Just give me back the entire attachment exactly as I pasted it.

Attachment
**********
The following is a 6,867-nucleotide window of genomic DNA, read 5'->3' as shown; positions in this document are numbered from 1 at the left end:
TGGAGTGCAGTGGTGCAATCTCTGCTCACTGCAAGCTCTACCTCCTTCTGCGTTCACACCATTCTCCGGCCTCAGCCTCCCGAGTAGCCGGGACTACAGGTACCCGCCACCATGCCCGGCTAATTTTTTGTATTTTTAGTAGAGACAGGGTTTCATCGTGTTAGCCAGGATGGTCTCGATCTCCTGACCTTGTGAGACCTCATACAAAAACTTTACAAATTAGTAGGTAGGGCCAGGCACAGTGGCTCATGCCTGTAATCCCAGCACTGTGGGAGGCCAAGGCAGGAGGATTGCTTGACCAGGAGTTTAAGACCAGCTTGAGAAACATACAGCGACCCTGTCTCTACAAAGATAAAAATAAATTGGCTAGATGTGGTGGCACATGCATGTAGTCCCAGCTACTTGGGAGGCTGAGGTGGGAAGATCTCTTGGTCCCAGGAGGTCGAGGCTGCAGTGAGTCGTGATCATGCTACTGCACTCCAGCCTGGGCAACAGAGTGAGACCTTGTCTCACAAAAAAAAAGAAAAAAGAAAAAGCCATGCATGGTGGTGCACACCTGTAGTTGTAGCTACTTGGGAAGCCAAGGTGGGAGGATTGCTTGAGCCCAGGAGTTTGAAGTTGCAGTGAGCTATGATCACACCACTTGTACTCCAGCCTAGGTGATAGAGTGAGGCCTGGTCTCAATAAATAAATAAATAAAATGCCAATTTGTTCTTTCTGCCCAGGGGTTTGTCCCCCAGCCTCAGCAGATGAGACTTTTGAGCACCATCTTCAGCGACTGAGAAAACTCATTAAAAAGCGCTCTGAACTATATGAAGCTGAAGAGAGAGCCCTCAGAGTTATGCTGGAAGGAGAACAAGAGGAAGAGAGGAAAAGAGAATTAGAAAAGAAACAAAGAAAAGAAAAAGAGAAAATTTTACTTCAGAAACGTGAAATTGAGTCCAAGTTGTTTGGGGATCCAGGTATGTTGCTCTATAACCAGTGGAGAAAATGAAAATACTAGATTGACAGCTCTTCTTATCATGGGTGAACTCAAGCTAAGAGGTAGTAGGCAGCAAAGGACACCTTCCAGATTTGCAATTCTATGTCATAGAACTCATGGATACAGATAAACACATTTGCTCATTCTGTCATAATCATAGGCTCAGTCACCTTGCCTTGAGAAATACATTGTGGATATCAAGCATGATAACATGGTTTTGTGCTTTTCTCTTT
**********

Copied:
The following is a 6,867-nucleotide window of genomic DNA, read 5'->3' as shown; positions in this document are numbered from 1 at the left end:
TGGAGTGCAGTGGTGCAATCTCTGCTCACTGCAAGCTCTACCTCCTTCTGCGTTCACACCATTCTCCGGCCTCAGCCTCCCGAGTAGCCGGGACTACAGGTACCCGCCACCATGCCCGGCTAATTTTTTGTATTTTTAGTAGAGACAGGGTTTCATCGTGTTAGCCAGGATGGTCTCGATCTCCTGACCTTGTGAGACCTCATACAAAAACTTTACAAATTAGTAGGTAGGGCCAGGCACAGTGGCTCATGCCTGTAATCCCAGCACTGTGGGAGGCCAAGGCAGGAGGATTGCTTGACCAGGAGTTTAAGACCAGCTTGAGAAACATACAGCGACCCTGTCTCTACAAAGATAAAAATAAATTGGCTAGATGTGGTGGCACATGCATGTAGTCCCAGCTACTTGGGAGGCTGAGGTGGGAAGATCTCTTGGTCCCAGGAGGTCGAGGCTGCAGTGAGTCGTGATCATGCTACTGCACTCCAGCCTGGGCAACAGAGTGAGACCTTGTCTCACAAAAAAAAAGAAAAAAGAAAAAGCCATGCATGGTGGTGCACACCTGTAGTTGTAGCTACTTGGGAAGCCAAGGTGGGAGGATTGCTTGAGCCCAGGAGTTTGAAGTTGCAGTGAGCTATGATCACACCACTTGTACTCCAGCCTAGGTGATAGAGTGAGGCCTGGTCTCAATAAATAAATAAATAAAATGCCAATTTGTTCTTTCTGCCCAGGGGTTTGTCCCCCAGCCTCAGCAGATGAGACTTTTGAGCACCATCTTCAGCGACTGAGAAAACTCATTAAAAAGCGCTCTGAACTATATGAAGCTGAAGAGAGAGCCCTCAGAGTTATGCTGGAAGGAGAACAAGAGGAAGAGAGGAAAAGAGAATTAGAAAAGAAACAAAGAAAAGAAAAAGAGAAAATTTTACTTCAGAAACGTGAAATTGAGTCCAAGTTGTTTGGGGATCCAGGTATGTTGCTCTATAACCAGTGGAGAAAATGAAAATACTAGATTGACAGCTCTTCTTATCATGGGTGAACTCAAGCTAAGAGGTAGTAGGCAGCAAAGGACACCTTCCAGATTTGCAATTCTATGTCATAGAACTCATGGATACAGATAAACACATTTGCTCATTCTGTCATAATCATAGGCTCAGTCACCTTGCCTTGAGAAATACATTGTGGATATCAAGCATGATAACATGGTTTTGTGCTTTTCTCTTT